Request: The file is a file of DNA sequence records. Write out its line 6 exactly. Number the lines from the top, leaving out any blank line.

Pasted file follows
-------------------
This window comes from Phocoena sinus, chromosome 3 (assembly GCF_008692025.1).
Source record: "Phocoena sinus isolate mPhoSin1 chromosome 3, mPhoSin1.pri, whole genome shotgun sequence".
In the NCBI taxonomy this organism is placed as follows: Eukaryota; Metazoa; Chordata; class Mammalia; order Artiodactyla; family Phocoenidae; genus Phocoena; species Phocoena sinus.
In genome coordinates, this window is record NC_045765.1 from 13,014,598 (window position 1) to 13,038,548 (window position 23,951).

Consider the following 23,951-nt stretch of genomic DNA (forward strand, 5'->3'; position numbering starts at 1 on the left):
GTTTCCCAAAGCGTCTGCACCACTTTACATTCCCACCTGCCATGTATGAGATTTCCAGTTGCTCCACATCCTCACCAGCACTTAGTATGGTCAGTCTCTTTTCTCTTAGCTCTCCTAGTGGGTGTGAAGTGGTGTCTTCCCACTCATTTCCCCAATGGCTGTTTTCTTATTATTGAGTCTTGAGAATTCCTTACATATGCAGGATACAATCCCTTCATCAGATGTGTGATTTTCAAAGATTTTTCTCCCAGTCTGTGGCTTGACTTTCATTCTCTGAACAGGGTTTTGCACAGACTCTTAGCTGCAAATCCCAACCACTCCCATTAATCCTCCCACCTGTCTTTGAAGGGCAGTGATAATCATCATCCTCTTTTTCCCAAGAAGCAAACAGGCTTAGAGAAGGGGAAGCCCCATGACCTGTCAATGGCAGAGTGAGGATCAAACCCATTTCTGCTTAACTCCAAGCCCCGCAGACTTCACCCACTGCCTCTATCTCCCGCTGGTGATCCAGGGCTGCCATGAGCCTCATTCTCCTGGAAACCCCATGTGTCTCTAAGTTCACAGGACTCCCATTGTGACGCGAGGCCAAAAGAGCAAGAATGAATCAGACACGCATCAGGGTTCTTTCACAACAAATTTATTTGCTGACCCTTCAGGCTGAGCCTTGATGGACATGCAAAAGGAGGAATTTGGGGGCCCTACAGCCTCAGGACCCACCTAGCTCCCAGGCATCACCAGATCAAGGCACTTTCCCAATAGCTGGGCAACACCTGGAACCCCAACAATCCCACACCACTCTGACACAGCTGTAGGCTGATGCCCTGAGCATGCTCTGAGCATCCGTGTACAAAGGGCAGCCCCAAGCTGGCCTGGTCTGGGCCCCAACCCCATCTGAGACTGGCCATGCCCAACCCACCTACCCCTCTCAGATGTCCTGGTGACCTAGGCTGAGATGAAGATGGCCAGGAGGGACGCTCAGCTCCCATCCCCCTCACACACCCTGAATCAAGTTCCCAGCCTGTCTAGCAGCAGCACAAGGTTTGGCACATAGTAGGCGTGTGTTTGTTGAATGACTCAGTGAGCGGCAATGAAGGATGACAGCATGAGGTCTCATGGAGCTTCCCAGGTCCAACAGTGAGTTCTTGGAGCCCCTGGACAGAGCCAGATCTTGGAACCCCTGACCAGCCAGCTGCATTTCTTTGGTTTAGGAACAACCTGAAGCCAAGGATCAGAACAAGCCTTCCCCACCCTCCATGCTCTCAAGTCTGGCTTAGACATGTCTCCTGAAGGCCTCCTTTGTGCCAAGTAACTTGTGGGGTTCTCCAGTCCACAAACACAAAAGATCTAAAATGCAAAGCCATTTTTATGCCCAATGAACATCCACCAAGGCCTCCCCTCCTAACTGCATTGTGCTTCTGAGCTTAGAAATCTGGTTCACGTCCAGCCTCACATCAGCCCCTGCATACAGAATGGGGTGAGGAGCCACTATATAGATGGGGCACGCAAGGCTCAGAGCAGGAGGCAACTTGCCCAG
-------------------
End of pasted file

GTTTCCCAAAGCGTCTGCACCACTTTACATTCCCACCTGCCATGTATGAGATTTCCAGTTGCTCCACATCCTCACCAGCACTTAGTATGGTCAGTCTCTTTTCTCTTAGCTCTCCTAGTGGGTGTGAAGTGGTGTCTTCCCACTCATTTCCCCAATGGCTGTTTTCTTATTATTGAGTCTTGAGAATTCCTTACATATGCAGGATACAATCCCTTCATCAGATGTGTGATTTTCAAAGATTTTTCTCCCAGTCTGTGGCTTGACTTTCATTCTCTGAACAGGGTTTTGCACAGACTCTTAGCTGCAAATCCCAACCACTCCCATTAATCCTCCCACCTGTCTTTGAAGGGCAGTGATAATCATCATCCTCTTTTTCCCAAGAAGCAAACAGGCTTAGAGAAGGGGAAGCCCCATGACCTGTCAATGGCAGAGTGAGGATCAAACCCATTTCTGCTTAACTCCAAGCCCCGCAGACTTCACCCACTGCCTCTATCTCCCGCTGGTGATCCAGGGCTGCCATGAGCCTCATTCTCCTGGAAACCCCATGTGTCTCTAAGTTCACAGGACTCCCATTGTGACGCGAGGCCAAAAGAGCAAGAATGAATCAGACACGCATCAGGGTTCTTTCACAACAAATTTATTTGCTGACCCTTCAGGCTGAGCCTTGATGGACATGCAAAAGGAGGAATTTGGGGGCCCTACAGCCTCAGGACCCACCTAGCTCCCAGGCATCACCAGATCAAGGCACTTTCCCAATAGCTGGGCAACACCTGGAACCCCAACAATCCCACACCACTCTGACACAGCTGTAGGCTGATGCCCTGAGCATGCTCTGAGCATCCGTGTACAAAGGGCAGCCCCAAGCTGGCCTGGTCTGGGCCCCAACCCCATCTGAGACTGGCCATGCCCAACCCACCTACCCCTCTCAGATGTCCTGGTGACCTAGGCTGAGATGAAGATGGCCAGGAGGGACGCTCAGCTCCCATCCCCCTCACACACCCTGAATCAAGTTCCCAGCCTGTCTAGCAGCAGCACAAGGTTTGGCACATAGTAGGCGTGTGTTTGTTGAATGACTCAGTGAGCGGCAATGAAGGATGACAGCATGAGGTCTCATGGAGCTTCCCAGGTCCAACAGTGAGTTCTTGGAGCCCCTGGACAGAGCCAGATCTTGGAACCCCTGACCAGCCAGCTGCATTTCTTTGGTTTAGGAACAACCTGAAGCCAAGGATCAGAACAAGCCTTCCCCACCCTCCATGCTCTCAAGTCTGGCTTAGACATGTCTCCTGAAGGCCTCCTTTGTGCCAAGTAACTTGTGGGGTTCTCCAGTCCACAAACACAAAAGATCTAAAATGCAAAGCCATTTTTATGCCCAATGAACATCCACCAAGGCCTCCCCTCCTAACTGCATTGTGCTTCTGAGCTTAGAAATCTGGTTCACGTCCAGCCTCACATCAGCCCCTGCATACAGAATGGGGTGAGGAGCCACTATATAGATGGGGCACGCAAGGCTCAGAGCAGGAGGCAACTTGCCCAG